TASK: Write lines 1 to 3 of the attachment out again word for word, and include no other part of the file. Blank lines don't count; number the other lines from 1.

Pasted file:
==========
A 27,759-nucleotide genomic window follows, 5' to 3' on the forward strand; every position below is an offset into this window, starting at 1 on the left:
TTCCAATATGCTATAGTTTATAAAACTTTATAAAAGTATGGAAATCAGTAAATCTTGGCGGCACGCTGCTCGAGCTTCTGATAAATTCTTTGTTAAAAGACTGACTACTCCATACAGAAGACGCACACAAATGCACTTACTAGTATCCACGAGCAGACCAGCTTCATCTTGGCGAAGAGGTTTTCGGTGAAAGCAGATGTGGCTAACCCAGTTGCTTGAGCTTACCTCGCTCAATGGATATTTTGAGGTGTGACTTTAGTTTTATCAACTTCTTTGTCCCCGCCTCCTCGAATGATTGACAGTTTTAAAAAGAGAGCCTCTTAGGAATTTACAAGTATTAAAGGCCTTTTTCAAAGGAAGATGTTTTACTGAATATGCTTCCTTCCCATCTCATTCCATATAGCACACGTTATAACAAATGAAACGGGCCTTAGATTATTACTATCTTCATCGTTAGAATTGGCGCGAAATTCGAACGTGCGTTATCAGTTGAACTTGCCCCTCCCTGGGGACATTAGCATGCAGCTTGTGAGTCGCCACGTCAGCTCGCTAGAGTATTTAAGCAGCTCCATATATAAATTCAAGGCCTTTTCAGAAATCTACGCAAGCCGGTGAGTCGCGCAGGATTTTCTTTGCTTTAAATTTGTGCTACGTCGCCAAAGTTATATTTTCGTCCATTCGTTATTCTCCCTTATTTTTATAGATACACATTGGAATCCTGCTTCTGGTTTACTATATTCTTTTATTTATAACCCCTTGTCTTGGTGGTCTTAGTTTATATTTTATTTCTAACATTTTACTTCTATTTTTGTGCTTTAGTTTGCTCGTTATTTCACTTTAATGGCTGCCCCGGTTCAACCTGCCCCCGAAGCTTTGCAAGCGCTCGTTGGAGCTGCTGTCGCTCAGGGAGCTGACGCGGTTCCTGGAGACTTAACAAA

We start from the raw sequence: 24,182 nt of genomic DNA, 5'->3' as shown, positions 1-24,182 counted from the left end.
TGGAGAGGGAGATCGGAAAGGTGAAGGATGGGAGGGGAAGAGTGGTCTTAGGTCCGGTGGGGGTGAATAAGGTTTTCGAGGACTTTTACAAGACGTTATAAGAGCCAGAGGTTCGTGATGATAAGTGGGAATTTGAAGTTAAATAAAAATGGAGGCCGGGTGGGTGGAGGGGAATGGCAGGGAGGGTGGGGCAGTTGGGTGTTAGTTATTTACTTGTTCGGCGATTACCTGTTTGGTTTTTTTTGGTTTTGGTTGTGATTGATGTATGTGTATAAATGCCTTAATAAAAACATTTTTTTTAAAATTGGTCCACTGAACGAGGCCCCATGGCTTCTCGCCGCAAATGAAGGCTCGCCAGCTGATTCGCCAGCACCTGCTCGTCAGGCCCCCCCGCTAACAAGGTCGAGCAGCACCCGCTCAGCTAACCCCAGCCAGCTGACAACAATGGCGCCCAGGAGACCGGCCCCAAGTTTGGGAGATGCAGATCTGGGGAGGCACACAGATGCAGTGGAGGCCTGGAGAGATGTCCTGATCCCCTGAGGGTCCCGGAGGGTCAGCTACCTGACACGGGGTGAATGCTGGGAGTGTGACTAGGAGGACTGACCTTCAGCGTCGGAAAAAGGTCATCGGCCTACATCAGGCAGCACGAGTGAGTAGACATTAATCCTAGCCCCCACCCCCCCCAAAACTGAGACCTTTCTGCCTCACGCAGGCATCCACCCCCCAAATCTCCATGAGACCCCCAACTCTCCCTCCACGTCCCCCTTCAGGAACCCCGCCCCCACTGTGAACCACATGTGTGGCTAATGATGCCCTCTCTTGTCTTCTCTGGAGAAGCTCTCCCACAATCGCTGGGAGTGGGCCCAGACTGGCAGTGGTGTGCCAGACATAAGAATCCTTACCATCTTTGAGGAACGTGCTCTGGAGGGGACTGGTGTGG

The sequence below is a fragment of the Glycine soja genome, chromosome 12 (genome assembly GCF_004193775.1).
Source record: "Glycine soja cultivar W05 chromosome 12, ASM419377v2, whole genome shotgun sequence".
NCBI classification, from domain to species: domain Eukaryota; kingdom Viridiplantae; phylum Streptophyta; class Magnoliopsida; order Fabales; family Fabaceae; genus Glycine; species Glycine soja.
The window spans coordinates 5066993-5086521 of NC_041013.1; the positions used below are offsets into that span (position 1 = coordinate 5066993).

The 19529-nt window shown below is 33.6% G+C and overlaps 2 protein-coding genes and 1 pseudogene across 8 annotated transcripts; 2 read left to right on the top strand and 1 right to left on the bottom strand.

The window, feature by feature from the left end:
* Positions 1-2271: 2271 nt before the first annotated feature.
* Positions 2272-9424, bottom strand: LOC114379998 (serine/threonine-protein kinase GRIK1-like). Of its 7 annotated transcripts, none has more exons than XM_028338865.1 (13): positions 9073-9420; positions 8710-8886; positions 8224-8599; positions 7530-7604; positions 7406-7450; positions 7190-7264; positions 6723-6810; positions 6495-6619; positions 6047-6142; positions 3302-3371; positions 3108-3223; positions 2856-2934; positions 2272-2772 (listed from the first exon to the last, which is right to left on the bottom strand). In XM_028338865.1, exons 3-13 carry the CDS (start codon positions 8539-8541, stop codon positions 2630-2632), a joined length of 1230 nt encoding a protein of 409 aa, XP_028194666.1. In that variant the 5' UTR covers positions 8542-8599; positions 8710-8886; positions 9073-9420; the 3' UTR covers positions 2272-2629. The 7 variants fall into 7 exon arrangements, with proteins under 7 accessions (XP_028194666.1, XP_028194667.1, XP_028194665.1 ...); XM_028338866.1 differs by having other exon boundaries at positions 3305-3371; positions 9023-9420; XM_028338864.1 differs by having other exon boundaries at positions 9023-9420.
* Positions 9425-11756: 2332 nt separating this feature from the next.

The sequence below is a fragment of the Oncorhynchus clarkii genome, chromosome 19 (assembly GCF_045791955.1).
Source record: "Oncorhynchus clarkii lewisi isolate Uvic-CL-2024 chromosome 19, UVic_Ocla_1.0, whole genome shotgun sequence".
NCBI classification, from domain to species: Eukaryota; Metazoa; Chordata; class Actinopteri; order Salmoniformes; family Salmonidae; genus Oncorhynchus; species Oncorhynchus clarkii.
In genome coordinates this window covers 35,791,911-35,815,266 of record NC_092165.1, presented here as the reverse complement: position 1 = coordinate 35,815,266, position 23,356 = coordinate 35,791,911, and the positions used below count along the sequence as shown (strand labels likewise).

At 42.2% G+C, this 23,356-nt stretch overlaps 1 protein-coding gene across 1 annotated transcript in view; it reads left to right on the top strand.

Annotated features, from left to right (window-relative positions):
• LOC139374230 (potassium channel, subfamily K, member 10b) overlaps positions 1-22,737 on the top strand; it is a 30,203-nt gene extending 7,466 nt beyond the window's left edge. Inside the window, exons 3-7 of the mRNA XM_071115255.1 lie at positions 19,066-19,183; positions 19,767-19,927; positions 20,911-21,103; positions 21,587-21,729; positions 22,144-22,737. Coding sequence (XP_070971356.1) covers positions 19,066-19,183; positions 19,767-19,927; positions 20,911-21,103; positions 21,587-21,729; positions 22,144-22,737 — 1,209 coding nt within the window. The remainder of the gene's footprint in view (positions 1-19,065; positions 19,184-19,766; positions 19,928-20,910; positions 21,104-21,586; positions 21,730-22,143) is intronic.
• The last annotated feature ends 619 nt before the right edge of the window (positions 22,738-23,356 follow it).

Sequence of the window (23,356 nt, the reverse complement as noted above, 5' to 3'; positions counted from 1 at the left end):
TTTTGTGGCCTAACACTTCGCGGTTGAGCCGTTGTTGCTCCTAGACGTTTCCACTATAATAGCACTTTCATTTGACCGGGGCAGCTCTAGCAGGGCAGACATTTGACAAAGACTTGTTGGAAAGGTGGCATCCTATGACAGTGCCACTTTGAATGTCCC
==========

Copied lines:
A 27,759-nucleotide genomic window follows, 5' to 3' on the forward strand; every position below is an offset into this window, starting at 1 on the left:
TTCCAATATGCTATAGTTTATAAAACTTTATAAAAGTATGGAAATCAGTAAATCTTGGCGGCACGCTGCTCGAGCTTCTGATAAATTCTTTGTTAAAAGACTGACTACTCCATACAGAAGACGCACACAAATGCACTTACTAGTATCCACGAGCAGACCAGCTTCATCTTGGCGAAGAGGTTTTCGGTGAAAGCAGATGTGGCTAACCCAGTTGCTTGAGCTTACCTCGCTCAATGGATATTTTGAGGTGTGACTTTAGTTTTATCAACTTCTTTGTCCCCGCCTCCTCGAATGATTGACAGTTTTAAAAAGAGAGCCTCTTAGGAATTTACAAGTATTAAAGGCCTTTTTCAAAGGAAGATGTTTTACTGAATATGCTTCCTTCCCATCTCATTCCATATAGCACACGTTATAACAAATGAAACGGGCCTTAGATTATTACTATCTTCATCGTTAGAATTGGCGCGAAATTCGAACGTGCGTTATCAGTTGAACTTGCCCCTCCCTGGGGACATTAGCATGCAGCTTGTGAGTCGCCACGTCAGCTCGCTAGAGTATTTAAGCAGCTCCATATATAAATTCAAGGCCTTTTCAGAAATCTACGCAAGCCGGTGAGTCGCGCAGGATTTTCTTTGCTTTAAATTTGTGCTACGTCGCCAAAGTTATATTTTCGTCCATTCGTTATTCTCCCTTATTTTTATAGATACACATTGGAATCCTGCTTCTGGTTTACTATATTCTTTTATTTATAACCCCTTGTCTTGGTGGTCTTAGTTTATATTTTATTTCTAACATTTTACTTCTATTTTTGTGCTTTAGTTTGCTCGTTATTTCACTTTAATGGCTGCCCCGGTTCAACCTGCCCCCGAAGCTTTGCAAGCGCTCGTTGGAGCTGCTGTCGCTCAGGGAGCTGACGCGGTTCCTGGAGACTTAACAAA

We start from the raw sequence: 24,182 nt of genomic DNA, 5'->3' as shown, positions 1-24,182 counted from the left end.